Ubuntu on the Dell mini 10 (1)
I recently purchased a Dell Mini 10 notebook. I’ve been wanting to get a netbook for some time, and I was planning to one of the Asus EEE series. However, looking at one at the local computer store, I found it a bit “plastic-y”. I’ve always heard that Dell computers have a good build quality, so one morning, on a whim, I ordered a Dell. I told the salesman that I had no use for Windows XP. He said there was no price on it, but gave me a discount of around 26 Euro. My suspicion is that Microsoft allows Dell to install XP for free.
Now that I have it, I’m a bit disappointed in the Dell’s build quality. I find the Mini 10 a bit plastic-y too. But then, I’m used to the solid feel of my PowerBook G4, and in build quality, nothing comes close to Apple I guess.
Apart from that, the Mini 10 has some really nice features, among others I really like the touchpad without buttons. From the Mac, I am used to using gestures on the touchpad, and I can reveal that it works nearly perfectly under Ubuntu 9.04. I also really like the keyboard, which is about the same size as my Cherry 4100 keyboard that I use on my workstations. In fact, everything works… except the graphics… but more on that later.
Initially, I was confused by the fact that Ubuntu recommends that you install the UNR version on all netbooks, but that is for the i386 architecture only, and I wanted to use lpia, because it’s optimized for the Atom processor and has been reported to run better, and give better battery life.
So instead of UNR, I chose to download the MID version of Ubuntu which installs lpia architecture packages.
I put the image file on an USB key following the instructions on the download page . I then booted up the Mini 10 with the pre-installed XP — just to make sure that it worked. When the XP installation came to the point where you have to accept the license, it felt REALLY good to hit the “No” button :-). The XP install process then rebooted the Mini 10 from the USB key.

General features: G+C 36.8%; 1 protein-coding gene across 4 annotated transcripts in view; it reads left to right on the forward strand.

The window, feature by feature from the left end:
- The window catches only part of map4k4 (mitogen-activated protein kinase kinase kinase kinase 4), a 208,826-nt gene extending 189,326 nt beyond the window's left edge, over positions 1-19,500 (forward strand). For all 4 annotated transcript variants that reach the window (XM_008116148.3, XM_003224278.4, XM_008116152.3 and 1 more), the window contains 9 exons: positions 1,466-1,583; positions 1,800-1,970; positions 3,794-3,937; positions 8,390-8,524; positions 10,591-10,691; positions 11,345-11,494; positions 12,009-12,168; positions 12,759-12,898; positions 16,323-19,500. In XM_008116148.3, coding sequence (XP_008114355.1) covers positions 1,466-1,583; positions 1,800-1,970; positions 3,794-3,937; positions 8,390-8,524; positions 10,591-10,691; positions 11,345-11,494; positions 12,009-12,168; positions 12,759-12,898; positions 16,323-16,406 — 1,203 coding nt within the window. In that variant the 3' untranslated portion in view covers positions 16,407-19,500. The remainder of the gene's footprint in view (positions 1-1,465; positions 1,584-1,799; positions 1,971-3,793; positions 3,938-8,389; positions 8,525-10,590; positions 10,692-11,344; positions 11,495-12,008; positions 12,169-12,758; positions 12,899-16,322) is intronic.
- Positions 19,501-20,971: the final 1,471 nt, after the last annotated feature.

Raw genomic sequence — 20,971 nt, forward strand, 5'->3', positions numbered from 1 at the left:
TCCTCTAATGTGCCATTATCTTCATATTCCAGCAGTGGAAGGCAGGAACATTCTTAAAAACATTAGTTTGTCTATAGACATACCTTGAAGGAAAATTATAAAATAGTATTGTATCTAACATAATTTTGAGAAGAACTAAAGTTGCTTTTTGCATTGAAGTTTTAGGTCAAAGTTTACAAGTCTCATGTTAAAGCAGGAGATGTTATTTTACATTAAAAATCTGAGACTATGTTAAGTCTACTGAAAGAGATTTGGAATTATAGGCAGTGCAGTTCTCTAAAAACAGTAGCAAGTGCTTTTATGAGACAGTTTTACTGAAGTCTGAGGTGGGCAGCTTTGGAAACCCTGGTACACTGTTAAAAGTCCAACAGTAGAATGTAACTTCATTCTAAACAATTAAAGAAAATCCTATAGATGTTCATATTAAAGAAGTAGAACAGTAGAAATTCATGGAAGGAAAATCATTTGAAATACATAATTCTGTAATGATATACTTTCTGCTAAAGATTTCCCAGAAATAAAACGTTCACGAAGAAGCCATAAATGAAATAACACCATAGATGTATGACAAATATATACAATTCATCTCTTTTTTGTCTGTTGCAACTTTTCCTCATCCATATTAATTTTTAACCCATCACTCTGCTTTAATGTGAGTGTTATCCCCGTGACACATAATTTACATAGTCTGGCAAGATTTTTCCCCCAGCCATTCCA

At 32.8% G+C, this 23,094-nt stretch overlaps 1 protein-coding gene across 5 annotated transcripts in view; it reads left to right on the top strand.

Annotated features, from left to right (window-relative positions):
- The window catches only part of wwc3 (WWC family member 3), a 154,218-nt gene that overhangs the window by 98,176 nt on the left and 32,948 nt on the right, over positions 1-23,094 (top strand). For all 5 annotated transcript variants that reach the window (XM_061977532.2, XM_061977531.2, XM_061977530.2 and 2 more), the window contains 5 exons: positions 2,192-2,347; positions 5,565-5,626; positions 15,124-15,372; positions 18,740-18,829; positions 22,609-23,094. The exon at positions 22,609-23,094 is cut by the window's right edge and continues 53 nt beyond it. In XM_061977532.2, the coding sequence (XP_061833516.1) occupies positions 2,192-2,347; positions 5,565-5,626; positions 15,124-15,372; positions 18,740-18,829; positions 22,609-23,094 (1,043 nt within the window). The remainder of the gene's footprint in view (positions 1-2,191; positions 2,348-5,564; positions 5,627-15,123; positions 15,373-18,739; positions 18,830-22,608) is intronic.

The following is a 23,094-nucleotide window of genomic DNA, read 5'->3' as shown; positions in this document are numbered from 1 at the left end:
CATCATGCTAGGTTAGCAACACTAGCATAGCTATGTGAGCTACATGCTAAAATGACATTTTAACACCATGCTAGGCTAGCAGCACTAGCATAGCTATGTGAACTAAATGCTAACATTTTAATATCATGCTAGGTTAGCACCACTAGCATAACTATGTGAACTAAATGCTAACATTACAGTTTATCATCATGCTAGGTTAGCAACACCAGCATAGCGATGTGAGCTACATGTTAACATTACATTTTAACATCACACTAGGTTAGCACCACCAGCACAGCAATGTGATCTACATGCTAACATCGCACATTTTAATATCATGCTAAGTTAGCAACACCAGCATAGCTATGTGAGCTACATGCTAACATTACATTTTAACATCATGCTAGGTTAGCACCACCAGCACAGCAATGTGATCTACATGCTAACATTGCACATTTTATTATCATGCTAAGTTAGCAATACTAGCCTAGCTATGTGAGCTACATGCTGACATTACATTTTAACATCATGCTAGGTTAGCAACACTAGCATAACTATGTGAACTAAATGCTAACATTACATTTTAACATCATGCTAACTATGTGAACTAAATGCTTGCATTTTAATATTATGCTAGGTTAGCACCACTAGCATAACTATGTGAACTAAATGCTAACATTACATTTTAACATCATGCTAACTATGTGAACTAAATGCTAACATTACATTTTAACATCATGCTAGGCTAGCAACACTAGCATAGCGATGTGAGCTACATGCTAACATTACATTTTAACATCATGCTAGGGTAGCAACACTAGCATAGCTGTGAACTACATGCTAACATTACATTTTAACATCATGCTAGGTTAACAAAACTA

So I installed the Ubuntu-MID version, zapping XP with 2 ext4 partitions (
/home plus 5Gb swap). Everything went very smooth and the Mini 10 sprung to life.
The MID version by default installs a very simple window manager; it seems to work fine but was unfamiliar to me (and after all, the Mini 10 is not MID device) so I installed ubuntu-desktop. It works very well. (I am actually a Kubuntu user, but KDE4 is not at all suited for the limited resolution on the notebook.)
Every worked out of the box: WiFi, bluetooth, sound, even the little camera. BUT, the machine runs at resolution 800 x 576 so images and fonts look a bit “squished”. The Mini 10 is based on the Poulsbo chipset and Intel’s GMA-500 graphics chip. There’s been a lot of chatter on the net on the lack of Linux drivers from Intel for these chips. You can google and see for yourself. The situation for Linux is pretty bad, since the Poulsbo chipset is appearing in more and more netbook computers.
To cut a long story short, X does not recognize the GMA-500 graphics chip, so it uses the VESA driver. The native resolution on the Mini 10 is 1024 x 576, but the VESA driver refuses to use that resolution. I have tried various things, i.e. specifying the modeline, but to no avail. X always returns to 800 x 576. So for now, I’ve settled and am using that resolution. Another thing is that there’s no acceleration and glxgears runs pathetically slow (25-30 fps) but the Mini 10 is perfectly usable as a netbook despite of this.
There’s an effort to get drivers for the Poulsbo chipset in shape, hopefully that will result in something soon.